Being ignored

Evelyn Rodriguez tells a story which suggests being insulted is better than being ignored. There's some wisdom in this.
Johnnie Moore

Johnnie Moore

I’m Johnnie Moore, and I help people work better together

Eveyln Rodriguez passes on a story from the book Hidden Messages in Water

Three separate bins of rice are kept. Each day in the house the entire family including the kids on the way in and out the door to school participate in this “experiment.” To the first bin, loving words are recited such as “I love you.” To the second, nothing is said. And to the third, mean words are said, such as “You ugly fool” or any of their own favorite insults. Over time, the three bins showed markedly different stages of decay.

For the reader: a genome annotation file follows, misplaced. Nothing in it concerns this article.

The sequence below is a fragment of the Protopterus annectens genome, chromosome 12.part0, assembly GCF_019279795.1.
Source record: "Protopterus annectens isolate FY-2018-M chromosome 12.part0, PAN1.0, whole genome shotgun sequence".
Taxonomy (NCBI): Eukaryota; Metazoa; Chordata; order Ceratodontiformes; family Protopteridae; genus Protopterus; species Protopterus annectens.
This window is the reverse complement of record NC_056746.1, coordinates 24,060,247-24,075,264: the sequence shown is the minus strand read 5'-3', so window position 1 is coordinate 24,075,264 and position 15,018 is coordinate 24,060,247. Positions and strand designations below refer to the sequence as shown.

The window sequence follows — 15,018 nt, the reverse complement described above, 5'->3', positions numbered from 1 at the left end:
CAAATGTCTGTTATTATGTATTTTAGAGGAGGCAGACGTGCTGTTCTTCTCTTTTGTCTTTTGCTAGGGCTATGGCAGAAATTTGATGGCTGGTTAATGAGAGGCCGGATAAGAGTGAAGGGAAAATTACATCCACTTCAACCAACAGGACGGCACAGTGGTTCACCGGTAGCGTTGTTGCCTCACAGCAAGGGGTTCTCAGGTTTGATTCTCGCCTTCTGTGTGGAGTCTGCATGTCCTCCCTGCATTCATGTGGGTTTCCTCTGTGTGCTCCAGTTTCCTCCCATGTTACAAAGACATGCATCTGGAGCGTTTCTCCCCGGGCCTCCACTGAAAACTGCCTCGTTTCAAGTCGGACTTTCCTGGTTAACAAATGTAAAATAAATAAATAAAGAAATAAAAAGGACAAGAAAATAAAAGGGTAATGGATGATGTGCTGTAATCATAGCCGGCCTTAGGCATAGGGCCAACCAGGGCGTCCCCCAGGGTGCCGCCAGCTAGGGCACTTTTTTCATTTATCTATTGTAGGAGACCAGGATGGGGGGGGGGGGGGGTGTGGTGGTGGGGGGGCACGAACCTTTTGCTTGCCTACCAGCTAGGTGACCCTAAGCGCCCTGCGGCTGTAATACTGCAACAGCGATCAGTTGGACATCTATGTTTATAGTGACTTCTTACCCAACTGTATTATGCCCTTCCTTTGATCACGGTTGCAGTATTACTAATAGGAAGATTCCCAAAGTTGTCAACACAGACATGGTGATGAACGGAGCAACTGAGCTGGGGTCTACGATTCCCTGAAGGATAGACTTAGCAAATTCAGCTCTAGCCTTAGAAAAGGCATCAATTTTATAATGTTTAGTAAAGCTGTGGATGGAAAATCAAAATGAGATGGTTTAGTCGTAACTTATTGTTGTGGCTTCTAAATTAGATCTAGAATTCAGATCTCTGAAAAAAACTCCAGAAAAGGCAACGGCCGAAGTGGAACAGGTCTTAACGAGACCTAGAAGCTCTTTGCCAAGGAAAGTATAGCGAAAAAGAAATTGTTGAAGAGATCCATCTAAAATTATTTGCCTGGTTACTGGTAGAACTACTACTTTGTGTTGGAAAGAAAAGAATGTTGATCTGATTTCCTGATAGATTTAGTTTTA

Which do rice bin do you think rotted right away?

The totally ignored bin suffered much worse than the one that was hurled insults. Whether you believe this experiment or not doesn’t matter. What resonated with me was that this rung true.

I enjoyed the story. Like Evelyn, I’d like to steer away from focussing on whether it’s true or not, and reflect on why it’s so engaging. I think because it captures an experience that I recognise for myself: being ignored is often harder than being challenged. Anger can be seen as distancing, but it can also be framed as a move towards, a way of engaging. A good thing to think about when dealing with conflict.

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